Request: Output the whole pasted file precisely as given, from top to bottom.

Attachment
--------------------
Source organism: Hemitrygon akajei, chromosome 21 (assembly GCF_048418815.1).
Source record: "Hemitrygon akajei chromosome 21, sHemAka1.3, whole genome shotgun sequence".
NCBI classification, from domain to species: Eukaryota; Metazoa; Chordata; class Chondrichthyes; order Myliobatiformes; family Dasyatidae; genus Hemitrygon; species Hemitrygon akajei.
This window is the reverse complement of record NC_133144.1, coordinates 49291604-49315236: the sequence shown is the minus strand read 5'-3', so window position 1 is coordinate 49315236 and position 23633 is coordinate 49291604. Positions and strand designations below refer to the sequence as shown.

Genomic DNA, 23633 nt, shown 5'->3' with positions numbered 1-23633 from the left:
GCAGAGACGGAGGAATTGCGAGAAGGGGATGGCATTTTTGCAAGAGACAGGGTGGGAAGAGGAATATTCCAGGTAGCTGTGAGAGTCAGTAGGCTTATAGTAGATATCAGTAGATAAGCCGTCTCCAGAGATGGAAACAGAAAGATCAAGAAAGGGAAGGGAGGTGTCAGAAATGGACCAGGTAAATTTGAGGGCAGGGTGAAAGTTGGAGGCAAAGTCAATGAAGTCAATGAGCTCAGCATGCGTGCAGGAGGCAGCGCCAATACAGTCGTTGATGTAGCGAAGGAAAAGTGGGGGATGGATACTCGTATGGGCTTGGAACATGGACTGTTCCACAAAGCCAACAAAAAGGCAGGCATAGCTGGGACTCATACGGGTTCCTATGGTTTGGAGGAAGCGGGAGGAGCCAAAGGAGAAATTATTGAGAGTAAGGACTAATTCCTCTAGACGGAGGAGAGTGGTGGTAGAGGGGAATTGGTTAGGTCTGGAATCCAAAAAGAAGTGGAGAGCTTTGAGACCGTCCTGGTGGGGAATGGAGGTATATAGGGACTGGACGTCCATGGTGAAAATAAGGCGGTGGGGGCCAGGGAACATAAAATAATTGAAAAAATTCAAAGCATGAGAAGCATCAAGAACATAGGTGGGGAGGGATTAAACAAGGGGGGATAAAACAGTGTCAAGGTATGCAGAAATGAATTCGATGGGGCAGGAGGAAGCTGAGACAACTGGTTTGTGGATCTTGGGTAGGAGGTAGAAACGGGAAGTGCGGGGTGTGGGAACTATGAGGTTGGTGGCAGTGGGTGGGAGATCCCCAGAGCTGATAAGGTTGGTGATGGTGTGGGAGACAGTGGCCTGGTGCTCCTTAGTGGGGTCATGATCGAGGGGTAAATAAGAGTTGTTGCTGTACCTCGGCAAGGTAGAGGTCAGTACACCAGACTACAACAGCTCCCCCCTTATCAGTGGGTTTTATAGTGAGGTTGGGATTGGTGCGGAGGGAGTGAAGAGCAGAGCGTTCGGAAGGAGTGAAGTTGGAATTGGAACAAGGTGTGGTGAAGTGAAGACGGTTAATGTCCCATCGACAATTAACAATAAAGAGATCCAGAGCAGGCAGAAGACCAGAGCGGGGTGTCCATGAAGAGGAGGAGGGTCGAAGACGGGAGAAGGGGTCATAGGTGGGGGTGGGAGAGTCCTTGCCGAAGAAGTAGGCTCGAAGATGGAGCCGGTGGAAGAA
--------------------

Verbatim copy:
Source organism: Hemitrygon akajei, chromosome 21 (assembly GCF_048418815.1).
Source record: "Hemitrygon akajei chromosome 21, sHemAka1.3, whole genome shotgun sequence".
NCBI classification, from domain to species: Eukaryota; Metazoa; Chordata; class Chondrichthyes; order Myliobatiformes; family Dasyatidae; genus Hemitrygon; species Hemitrygon akajei.
This window is the reverse complement of record NC_133144.1, coordinates 49291604-49315236: the sequence shown is the minus strand read 5'-3', so window position 1 is coordinate 49315236 and position 23633 is coordinate 49291604. Positions and strand designations below refer to the sequence as shown.

Genomic DNA, 23633 nt, shown 5'->3' with positions numbered 1-23633 from the left:
GCAGAGACGGAGGAATTGCGAGAAGGGGATGGCATTTTTGCAAGAGACAGGGTGGGAAGAGGAATATTCCAGGTAGCTGTGAGAGTCAGTAGGCTTATAGTAGATATCAGTAGATAAGCCGTCTCCAGAGATGGAAACAGAAAGATCAAGAAAGGGAAGGGAGGTGTCAGAAATGGACCAGGTAAATTTGAGGGCAGGGTGAAAGTTGGAGGCAAAGTCAATGAAGTCAATGAGCTCAGCATGCGTGCAGGAGGCAGCGCCAATACAGTCGTTGATGTAGCGAAGGAAAAGTGGGGGATGGATACTCGTATGGGCTTGGAACATGGACTGTTCCACAAAGCCAACAAAAAGGCAGGCATAGCTGGGACTCATACGGGTTCCTATGGTTTGGAGGAAGCGGGAGGAGCCAAAGGAGAAATTATTGAGAGTAAGGACTAATTCCTCTAGACGGAGGAGAGTGGTGGTAGAGGGGAATTGGTTAGGTCTGGAATCCAAAAAGAAGTGGAGAGCTTTGAGACCGTCCTGGTGGGGAATGGAGGTATATAGGGACTGGACGTCCATGGTGAAAATAAGGCGGTGGGGGCCAGGGAACATAAAATAATTGAAAAAATTCAAAGCATGAGAAGCATCAAGAACATAGGTGGGGAGGGATTAAACAAGGGGGGATAAAACAGTGTCAAGGTATGCAGAAATGAATTCGATGGGGCAGGAGGAAGCTGAGACAACTGGTTTGTGGATCTTGGGTAGGAGGTAGAAACGGGAAGTGCGGGGTGTGGGAACTATGAGGTTGGTGGCAGTGGGTGGGAGATCCCCAGAGCTGATAAGGTTGGTGATGGTGTGGGAGACAGTGGCCTGGTGCTCCTTAGTGGGGTCATGATCGAGGGGTAAATAAGAGTTGTTGCTGTACCTCGGCAAGGTAGAGGTCAGTACACCAGACTACAACAGCTCCCCCCTTATCAGTGGGTTTTATAGTGAGGTTGGGATTGGTGCGGAGGGAGTGAAGAGCAGAGCGTTCGGAAGGAGTGAAGTTGGAATTGGAACAAGGTGTGGTGAAGTGAAGACGGTTAATGTCCCATCGACAATTAACAATAAAGAGATCCAGAGCAGGCAGAAGACCAGAGCGGGGTGTCCATGAAGAGGAGGAGGGTCGAAGACGGGAGAAGGGGTCATAGGTGGGGGTGGGAGAGTCCTTGCCGAAGAAGTAGGCTCGAAGATGGAGCCGGTGGAAGAA